How many women do you think are in the top 50 of, say, nine-ball players?

None, although in short races the top women can often compete. But although the U.S. Open has now been open to women for several years, none have ever placed in the top 50. There are men in every metro area in the U.S. who in nine ball could beat the top women in any kind of long range session.

Follow up: if no cultural factors interfered, how many women would there be in the top 50?

That's hard to say, but if equal numbers of women had had the historical background of gambling and road playing that men have had over the years, it's possible that there'd be at least a dozen or so. But this is one of those questions that's almost impossible to answer definitively.

One pocket is a game I'd love to take a crack at. I hope to be building my last house this summer and it'll be almost entirely living room. More than enough room for a table, even a 5x10 if I'm feeling masochistic.

Objectively speaking, it's the best game there is, at least for strategizing, using your imagination, and the ability to disguise your true speed. That's why it's the serious gamblers' game of choice. I've tried it a few times, but I've always gravitated back to nine ball, for reasons I've mentioned above.

At what point does age interfere with shotmaking ability? Are any of the greats over, say, 50?

There have been several U.S. Open champs over 50, though not many. I had a front row seat to see Buddy Hall win it in 1998 at the age of 51, and it was as perfect a display of nine ball as I've seen in my life.

As you get older, it isn't so much the ability to execute shots that goes away as the ability to keep going strong for days on end and match after match. When I was in my 20's, I used to start playing in one room at 14th & Irving on a Saturday afternoon at 1:00, drive out to an all-night room in Silver Hill at 1:00 am, and keep playing till 9:00 or 10:00 Sunday morning. There were other players who literally wouldn't leave that all-night joint for days on end, and in fact the most famous action room of them all (Jack & Jill in Arlington) used to have a rotating coterie of road players who would sleep in the corner for weeks on end in order to avoid paying for a motel. You can see the attraction of such a place for anyone with an ounce of romance in his soul. (smile) But then for better or for worse, I never was bitten by the corporate bug or the lure of any sort of a conventional job, and I've never regretted it.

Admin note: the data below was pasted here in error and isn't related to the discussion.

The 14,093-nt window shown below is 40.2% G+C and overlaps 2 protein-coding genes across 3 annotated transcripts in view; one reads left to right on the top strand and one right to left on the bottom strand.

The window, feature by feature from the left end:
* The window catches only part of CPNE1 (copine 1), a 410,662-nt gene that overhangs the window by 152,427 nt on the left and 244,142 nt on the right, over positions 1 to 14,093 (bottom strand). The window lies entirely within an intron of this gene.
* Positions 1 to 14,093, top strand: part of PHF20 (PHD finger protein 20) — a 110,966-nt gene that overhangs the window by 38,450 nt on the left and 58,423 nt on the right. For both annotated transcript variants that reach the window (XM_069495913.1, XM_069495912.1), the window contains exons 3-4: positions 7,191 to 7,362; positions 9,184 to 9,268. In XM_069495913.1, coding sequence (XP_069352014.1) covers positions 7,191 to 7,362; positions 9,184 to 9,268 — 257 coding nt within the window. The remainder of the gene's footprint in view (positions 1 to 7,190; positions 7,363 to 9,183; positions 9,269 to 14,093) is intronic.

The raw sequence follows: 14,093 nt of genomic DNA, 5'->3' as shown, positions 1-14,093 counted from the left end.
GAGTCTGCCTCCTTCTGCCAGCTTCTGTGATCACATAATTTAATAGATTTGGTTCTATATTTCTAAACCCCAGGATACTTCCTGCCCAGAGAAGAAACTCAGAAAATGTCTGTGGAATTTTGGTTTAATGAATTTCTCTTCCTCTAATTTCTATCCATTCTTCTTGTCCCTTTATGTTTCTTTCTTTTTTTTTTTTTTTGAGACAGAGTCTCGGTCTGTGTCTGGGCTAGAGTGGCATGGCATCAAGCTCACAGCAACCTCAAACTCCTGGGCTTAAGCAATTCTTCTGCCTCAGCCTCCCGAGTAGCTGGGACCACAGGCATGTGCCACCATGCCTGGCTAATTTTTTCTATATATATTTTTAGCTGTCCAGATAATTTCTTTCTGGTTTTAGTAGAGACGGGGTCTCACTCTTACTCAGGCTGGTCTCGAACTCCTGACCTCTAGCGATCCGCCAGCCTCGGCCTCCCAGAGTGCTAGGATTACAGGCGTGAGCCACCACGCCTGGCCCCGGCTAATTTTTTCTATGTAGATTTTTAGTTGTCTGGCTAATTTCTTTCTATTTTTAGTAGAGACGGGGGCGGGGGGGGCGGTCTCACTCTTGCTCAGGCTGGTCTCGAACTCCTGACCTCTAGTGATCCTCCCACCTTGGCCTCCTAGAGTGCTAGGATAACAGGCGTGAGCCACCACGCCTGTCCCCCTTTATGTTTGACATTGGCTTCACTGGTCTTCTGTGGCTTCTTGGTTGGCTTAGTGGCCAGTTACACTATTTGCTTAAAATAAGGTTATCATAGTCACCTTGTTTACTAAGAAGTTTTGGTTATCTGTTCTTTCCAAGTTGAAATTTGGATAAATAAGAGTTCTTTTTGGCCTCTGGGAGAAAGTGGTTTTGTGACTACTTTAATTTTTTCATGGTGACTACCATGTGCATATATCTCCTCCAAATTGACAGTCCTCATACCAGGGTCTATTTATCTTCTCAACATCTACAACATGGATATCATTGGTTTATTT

352. Jolly Old St. Nick Is A Jolly Old St. Crip Posted: April 15, 2013 at 11:26 AM (#4414446)
Oh, and as I mentioned in the other thread, you've convinced me to get that Ali movie from Netflix. I'm looking forward to seeing it.
   353. Ron J2 Posted: April 15, 2013 at 12:28 PM (#4414493)
#315 The only time I've seen chess (by good players that is) depicted reasonably is in "Searching for Bobby Fisher".

By and large they're about as close to reality as the depictions of computer hackers (or even the computer admins). And those always make me grind my teeth (at minimum)
   354. Ron J2 Posted: April 15, 2013 at 12:42 PM (#4414508)
Never seems to be a shot where, ok, made that one, and now I have to pull a rabbit out of a hat.


Once saw Steve Davis intentionally do this against Stephen Hendry several shots in a row.

Mind you it was basically him trying to play safe without going for a pure safety (back then nobody wanted to let Hendry to the table). So he was controlling the cue ball, not really expecting to make his shot and trying to leave Hendry a tough shot if he missed while giving himself something if he did make it (and he did make the shot. Which created roughly the same scenario 3 shots running -- after which he had a fairly normal run out which he executed)
   355. Jack Carter, calling Beleaguered Castle Posted: April 18, 2013 at 04:40 AM (#4417666)
Just occurred to me that the most accurate analogy re chess is that "pool is chess without an opponent".
   356. Jolly Old St. Nick Is A Jolly Old St. Crip Posted: April 18, 2013 at 07:03 AM (#4417683)
Just occurred to me that the most accurate analogy re chess is that "pool is chess without an opponent".

That's crazy, since your opponent can often prevent you from even getting out of your chair, or he can leave you without a makeable shot for an entire game, or even for most of the day. If you've never had either of these unfortunate circumstances happen to you, then your opponents must have all been on an extremely low level.
   357. just plain joe Posted: April 18, 2013 at 11:04 AM (#4417844)
David McCumber's Playing Off The Rail


As it happens I'm in the middle of reading this book right now; I happened across it at the public library and knew that I had to read it. So far, about 100 pages in, I'm finding it fascinating reading. I haven't played any pool at all in 10-12 years, primarily because I switched back to wearing glasses from contacts and found it difficult to see, and I got tired of breathing all the second hand smoke. That probably wouldn't be an issue now but the glasses thing would be.